Almost three-quarters (72%) of UK consumers are concerned about the safety of the personal data they share with brands and organisations online, a research from Informatica suggests. At the same time, a Gemalto study of IT security professionals suggests they may have good reason to be concerned: more than half of respondents to the study said their organisation had had suffered repeated data breaches involving payment information in the previous two years, and that they did not know where their payment data was stored.
Informatica’s State of the Data Nation research suggests that British consumers have “worryingly low” confidence in organisations’ ability to keep their personal data safe.
YouGov questioned 2,000 UK adults for Informatica, and found that 73% were wary of how the personal information and data they had shared online would be used, while 56% were concerned about the use of personal data that they had shared online. More than a third (38%) said nothing organisations could do would encourage them to share their personal information online.
“It’s clear from this survey that there is a worrying disconnect between UK businesses and consumers when it comes to how their personal data is stored, shared and secured,” said Greg Hanson, vice president business operations EMEA at Informatica. “Brands and organisations need to address this as a matter of priority. That means putting strong data governance practices at the heart of their customers’ digital experience in order to win back their confidence. Data security is a crucial differentiator for organisations looking to redress the balance and offer maximum protection for personal information in the event of a breach.”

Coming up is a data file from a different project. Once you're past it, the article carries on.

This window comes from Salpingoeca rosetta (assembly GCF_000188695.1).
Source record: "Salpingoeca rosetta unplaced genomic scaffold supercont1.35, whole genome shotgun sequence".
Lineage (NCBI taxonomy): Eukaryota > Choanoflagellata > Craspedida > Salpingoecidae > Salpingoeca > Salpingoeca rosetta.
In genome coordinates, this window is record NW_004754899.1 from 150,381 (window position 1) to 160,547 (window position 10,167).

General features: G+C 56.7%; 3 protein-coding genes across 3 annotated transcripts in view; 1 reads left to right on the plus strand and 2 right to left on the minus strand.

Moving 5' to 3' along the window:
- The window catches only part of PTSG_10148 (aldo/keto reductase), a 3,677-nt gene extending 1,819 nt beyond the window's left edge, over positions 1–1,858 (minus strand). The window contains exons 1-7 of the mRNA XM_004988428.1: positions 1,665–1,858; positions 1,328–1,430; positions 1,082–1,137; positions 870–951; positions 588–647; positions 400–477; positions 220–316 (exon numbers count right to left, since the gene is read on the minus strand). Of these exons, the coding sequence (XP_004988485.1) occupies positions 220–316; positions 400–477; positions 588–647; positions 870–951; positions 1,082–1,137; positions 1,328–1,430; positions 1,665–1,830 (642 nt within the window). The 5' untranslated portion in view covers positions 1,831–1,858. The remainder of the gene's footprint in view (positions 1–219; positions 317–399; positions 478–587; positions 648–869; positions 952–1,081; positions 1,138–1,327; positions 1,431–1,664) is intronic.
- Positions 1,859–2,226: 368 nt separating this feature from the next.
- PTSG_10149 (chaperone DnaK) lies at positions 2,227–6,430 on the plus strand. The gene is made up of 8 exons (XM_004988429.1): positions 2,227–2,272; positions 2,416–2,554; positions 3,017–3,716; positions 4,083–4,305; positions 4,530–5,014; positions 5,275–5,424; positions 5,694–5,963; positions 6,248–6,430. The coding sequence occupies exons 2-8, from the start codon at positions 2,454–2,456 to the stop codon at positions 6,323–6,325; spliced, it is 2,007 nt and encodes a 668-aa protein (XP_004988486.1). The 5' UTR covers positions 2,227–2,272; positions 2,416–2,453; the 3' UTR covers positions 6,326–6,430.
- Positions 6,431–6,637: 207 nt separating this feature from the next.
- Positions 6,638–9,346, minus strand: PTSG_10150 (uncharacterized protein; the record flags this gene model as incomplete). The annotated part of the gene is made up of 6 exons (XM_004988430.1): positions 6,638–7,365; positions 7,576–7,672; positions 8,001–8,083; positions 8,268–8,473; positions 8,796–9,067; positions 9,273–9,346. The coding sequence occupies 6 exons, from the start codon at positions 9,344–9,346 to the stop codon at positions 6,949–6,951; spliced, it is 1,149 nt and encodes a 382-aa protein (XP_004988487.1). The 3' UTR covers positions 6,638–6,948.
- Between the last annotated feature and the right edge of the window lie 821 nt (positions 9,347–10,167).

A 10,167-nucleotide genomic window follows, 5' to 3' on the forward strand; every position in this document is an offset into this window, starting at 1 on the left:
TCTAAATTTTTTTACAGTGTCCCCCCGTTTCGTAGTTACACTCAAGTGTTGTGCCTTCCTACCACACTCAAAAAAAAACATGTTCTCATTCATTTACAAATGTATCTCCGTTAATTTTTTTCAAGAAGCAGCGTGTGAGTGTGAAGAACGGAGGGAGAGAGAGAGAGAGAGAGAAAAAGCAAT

That said, customers are becoming more willing to share their information in exchange for rewards, with 22% who said they’d share information for discounts, and 16% for free access to a service such as wi-fi.
More than half (54%) of the 3,700 who took part in the Gemalto global study on Payment Data Security, carried out by the Ponemon Institute, said their company had a security or data breach involving payment data an average of four times in the past two years, while 55% said they did not know where all their payment data was stored. Some 66% of UK respondents said their companies were either not fully compliant with PCI DSS regulations, or were only partially compliant.
“These research findings should be a wakeup call for business leaders,” said Jean-Francois Schreiber, senior vice president for identity, data and software services at Gemalto. “Given what we’ve seen with traditional payment methods and data security, it’s time that companies realise compliance is not enough and fully rethink their security practices. In fact, a full one-third of those surveyed said compliance with PCI DSS is not sufficient for ensuring the security and integrity of payment data. The growing financial fallouts from data breaches and damages to corporate reputation and customer relationships can now carry even greater potential risk as newer payment methods gain adoption.”